Hearing loss is devastating, yet it’s something an astounding 48 million Americans experience to some degree. Worse, while some hearing issues can be hereditary, many arise over time due to aging, infection, or even exposure to excessively loud sounds. And, when problems do arise, adjustment can be a challenge.
Not only do you have to get used to a whole new lifestyle, but you may find that your job or hobbies are suddenly out of reach. Worse, your family could well struggle to understand the change, leading to relationship strains when you need support the most.
The trouble is that your family can’t hear as you do, so kids especially may struggle to understand what’s happened. Even your partner may find it difficult to communicate. This can lead to isolation on both sides and, to ensure you can avoid it, we’ve put together a few steps you can take to overcome hearing loss as a family unit.
Learn sign language together
Learning sign language as a family is, by far, the best thing you can do. In general, knowledge of how to communicate in new ways can work wonders for improving your confidence despite the knock it’s received. Having your family alongside you also means that you needn’t worry about miscommunications or a growing inability to interact. Even better, you should find that sign language classes are a lot of fun and help you bond over this shared experience. At last, the distraction of a joint goal will undoubtedly put an end to any bickering or resentment that could otherwise simmer under the surface.
Provide your family with the right resources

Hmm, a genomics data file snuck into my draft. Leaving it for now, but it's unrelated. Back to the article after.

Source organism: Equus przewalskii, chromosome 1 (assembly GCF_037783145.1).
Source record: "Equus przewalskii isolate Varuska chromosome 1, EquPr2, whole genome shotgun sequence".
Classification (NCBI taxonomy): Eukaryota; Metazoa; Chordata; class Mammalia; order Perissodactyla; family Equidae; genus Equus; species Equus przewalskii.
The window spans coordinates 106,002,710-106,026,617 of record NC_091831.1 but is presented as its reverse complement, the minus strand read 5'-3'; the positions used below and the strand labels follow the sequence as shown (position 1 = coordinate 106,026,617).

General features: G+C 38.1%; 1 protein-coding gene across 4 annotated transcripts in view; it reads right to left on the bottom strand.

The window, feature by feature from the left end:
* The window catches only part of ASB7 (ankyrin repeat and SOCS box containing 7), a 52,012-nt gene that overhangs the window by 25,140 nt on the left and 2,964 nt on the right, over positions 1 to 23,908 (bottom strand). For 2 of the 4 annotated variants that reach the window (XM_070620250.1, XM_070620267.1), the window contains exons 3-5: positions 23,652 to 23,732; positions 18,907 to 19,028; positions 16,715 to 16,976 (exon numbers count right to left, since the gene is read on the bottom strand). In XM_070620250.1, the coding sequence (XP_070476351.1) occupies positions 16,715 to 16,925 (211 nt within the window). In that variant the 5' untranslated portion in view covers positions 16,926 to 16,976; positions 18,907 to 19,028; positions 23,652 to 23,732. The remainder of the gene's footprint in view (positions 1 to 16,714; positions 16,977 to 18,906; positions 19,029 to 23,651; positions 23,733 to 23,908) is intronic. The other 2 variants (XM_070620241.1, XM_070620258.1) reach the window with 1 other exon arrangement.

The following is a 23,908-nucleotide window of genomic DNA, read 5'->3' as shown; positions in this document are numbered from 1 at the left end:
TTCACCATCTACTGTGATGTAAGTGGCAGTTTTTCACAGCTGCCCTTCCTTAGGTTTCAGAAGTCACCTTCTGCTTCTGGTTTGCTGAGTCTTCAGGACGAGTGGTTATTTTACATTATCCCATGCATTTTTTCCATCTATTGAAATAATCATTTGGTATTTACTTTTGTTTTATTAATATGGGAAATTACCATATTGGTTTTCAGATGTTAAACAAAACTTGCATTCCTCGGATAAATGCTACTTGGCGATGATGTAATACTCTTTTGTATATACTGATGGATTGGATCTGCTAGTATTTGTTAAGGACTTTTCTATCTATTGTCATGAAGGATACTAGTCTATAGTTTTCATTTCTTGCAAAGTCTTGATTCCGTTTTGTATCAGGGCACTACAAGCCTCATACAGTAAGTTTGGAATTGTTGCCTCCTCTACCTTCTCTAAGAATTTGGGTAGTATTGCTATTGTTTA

While you might have done all the research possible into your hearing issue, there’s no telling whether your family has done the same. Kids, especially, are unlikely to make this effort off their own backs, but that doesn’t mean they don’t need to know this stuff. The more everyone understands about what’s going on, after all, the more patience and acceptance you can all bring to the situation. So, don’t hesitate to provide your loved ones with a few vital web resources that outline what’s happening, or even work to help family members learn more about communicating through body language and so on. You can bet that, as soon as they see this stuff in writing, they start to go the extra mile.
Talk about your fears
While you might want to stay positive, it’s also worth accepting that your family likely shares many of your concerns about this new health development. Yet, in an attempt to help you stay strong, they may put a brave face on things at all times. That’s yet another barrier that none of you need, so tear it down. Be honest about your fears and worries and encourage your family to do the same. You may just find that, by talking things through, you’re able to put each other at ease to become the strong family unit you should have been all along.